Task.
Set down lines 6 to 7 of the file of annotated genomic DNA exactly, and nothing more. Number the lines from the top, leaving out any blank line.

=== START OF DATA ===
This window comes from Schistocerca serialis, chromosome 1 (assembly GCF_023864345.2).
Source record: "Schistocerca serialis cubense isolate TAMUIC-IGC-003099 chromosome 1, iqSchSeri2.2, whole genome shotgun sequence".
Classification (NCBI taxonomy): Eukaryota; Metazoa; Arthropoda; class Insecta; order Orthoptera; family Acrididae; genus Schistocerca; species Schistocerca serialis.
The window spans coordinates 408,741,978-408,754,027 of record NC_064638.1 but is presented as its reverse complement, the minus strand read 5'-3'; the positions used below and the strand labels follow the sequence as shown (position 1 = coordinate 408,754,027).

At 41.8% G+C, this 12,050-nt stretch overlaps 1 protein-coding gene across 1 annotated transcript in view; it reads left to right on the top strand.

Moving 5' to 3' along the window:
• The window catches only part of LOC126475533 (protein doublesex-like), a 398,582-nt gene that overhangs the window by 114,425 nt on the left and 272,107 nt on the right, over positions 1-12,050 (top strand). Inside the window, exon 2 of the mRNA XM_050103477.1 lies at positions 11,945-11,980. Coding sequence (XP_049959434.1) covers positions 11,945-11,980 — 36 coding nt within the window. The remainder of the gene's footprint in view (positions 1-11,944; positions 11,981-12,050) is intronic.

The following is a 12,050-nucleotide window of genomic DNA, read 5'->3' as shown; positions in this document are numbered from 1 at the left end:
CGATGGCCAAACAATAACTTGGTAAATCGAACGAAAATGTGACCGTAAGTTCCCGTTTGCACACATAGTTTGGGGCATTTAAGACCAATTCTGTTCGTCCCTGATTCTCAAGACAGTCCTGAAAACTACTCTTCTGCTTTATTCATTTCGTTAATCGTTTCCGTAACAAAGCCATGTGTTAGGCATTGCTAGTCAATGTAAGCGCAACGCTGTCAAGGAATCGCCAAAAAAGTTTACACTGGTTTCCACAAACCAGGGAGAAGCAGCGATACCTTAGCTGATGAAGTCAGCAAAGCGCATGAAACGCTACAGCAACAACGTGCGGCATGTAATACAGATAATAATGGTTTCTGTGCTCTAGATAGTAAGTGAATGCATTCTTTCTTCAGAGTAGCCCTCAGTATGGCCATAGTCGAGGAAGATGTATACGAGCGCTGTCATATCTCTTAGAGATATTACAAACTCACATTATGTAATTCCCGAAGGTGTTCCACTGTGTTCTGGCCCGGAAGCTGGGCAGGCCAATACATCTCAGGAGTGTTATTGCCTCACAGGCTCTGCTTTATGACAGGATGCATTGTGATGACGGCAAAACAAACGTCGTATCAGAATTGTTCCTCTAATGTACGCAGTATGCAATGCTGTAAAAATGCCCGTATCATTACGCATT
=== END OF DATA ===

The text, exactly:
Moving 5' to 3' along the window:
• The window catches only part of LOC126475533 (protein doublesex-like), a 398,582-nt gene that overhangs the window by 114,425 nt on the left and 272,107 nt on the right, over positions 1-12,050 (top strand). Inside the window, exon 2 of the mRNA XM_050103477.1 lies at positions 11,945-11,980. Coding sequence (XP_049959434.1) covers positions 11,945-11,980 — 36 coding nt within the window. The remainder of the gene's footprint in view (positions 1-11,944; positions 11,981-12,050) is intronic.